“I think that’s because there may have been imperfect calls before but with such a performance advantage you don’t really see them.”

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Keith Collantine
Lifelong motor sport fan Keith set up RaceFans in 2005 - when it was originally called F1 Fanatic. Having previously worked as a motoring...

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58 comments on “Symonds criticises Ferrari’s strategy for Raikkonen in Shanghai”

  1. Hmm where was he when Mercedes did it with their drivers… The one behind gets used like that every now and then, he knows that. Especially if you are basically 5th and at worst you’ll end up 6th.

      1. the number one driver degree (Vettel and Hamilton) and the number two driver degree (the Finns – this could be the name of a sitcom)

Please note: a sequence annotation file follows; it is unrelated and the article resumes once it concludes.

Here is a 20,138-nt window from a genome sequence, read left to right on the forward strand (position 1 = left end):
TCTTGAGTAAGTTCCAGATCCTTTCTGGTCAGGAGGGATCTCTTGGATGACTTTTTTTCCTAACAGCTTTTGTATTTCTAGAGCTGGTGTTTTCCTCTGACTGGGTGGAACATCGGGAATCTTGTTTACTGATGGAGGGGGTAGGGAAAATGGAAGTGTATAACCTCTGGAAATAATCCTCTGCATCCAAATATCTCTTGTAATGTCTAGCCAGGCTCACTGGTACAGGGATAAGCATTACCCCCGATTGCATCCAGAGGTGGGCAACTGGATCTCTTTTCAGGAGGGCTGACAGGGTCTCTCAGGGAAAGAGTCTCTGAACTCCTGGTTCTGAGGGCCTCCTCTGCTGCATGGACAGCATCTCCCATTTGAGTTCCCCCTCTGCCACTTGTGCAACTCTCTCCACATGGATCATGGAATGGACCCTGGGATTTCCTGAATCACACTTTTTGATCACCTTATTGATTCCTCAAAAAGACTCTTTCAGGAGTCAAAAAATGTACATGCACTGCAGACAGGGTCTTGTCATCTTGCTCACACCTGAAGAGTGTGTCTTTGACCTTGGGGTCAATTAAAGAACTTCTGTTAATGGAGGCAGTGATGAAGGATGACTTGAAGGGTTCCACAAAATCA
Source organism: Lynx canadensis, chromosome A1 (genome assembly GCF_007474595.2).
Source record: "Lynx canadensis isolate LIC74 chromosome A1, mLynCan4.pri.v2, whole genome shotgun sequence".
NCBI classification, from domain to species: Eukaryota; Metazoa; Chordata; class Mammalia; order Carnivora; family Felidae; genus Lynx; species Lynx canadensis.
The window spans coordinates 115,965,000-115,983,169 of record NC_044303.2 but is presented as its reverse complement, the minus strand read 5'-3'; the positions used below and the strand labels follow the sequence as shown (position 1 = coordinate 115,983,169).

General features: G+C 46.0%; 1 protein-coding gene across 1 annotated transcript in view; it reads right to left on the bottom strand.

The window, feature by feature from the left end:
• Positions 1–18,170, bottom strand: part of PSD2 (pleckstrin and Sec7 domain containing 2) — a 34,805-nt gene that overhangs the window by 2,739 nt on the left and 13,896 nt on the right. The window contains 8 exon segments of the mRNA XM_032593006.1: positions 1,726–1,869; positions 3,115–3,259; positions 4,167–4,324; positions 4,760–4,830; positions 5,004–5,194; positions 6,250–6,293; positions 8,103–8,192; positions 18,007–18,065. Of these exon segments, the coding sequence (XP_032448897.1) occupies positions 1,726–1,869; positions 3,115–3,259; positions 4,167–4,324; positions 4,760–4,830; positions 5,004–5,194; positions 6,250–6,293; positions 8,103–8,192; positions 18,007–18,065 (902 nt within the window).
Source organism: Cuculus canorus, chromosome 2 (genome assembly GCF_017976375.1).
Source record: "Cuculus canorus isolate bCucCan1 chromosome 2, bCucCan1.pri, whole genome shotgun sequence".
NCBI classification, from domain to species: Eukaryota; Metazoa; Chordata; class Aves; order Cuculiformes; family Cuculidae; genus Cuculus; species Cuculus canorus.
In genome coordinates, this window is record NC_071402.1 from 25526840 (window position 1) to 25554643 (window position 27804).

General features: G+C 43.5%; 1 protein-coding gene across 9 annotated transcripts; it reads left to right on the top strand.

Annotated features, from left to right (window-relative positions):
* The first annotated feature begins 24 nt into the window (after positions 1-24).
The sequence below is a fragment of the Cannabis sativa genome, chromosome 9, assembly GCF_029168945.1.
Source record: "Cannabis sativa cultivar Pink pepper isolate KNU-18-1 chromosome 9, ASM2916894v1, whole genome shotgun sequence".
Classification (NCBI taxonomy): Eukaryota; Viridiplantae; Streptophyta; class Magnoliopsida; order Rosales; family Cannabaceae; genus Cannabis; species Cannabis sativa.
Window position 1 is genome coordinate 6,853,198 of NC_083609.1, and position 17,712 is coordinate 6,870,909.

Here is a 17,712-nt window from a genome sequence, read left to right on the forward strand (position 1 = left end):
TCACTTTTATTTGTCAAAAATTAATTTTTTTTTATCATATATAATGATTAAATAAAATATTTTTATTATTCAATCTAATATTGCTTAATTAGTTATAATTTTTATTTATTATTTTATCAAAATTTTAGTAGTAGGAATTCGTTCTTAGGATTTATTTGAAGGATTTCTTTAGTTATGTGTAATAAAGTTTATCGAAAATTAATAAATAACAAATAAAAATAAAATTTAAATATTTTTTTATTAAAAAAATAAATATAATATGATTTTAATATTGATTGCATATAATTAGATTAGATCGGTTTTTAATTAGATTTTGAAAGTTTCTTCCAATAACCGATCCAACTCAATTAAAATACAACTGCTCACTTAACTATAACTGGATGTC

1. I think it’s an almost comical stretch to compare what Ferrari did with Raikkonen to anything Mercedes or pretty much any other team has done to favour one driver (except maybe RB with Vettel) in the last 20+ years. Raikkonen has been a pawn for Ferrari since he arrived. Mind you, Raikkonen deserves it because he has been so much slower than his teammates, except ironically, this year. But we all remember how Eddie Irvine, Rubens Barrichello and Felipe Massa were treated a various stages of their stints with Ferrari, being asked to move, breaking before the finish line to let Michael through, “Fernando is faster than you”, etc etc. If you’re a Ferrari fan I suppose you don’t mind, but as a non-fan, I find that approach repugnant. It’s ruined the careers of otherwise above-average drivers like Felipe, Rubens, and Raikkonen (who was brilliant with Lotus the year before joining Ferrari)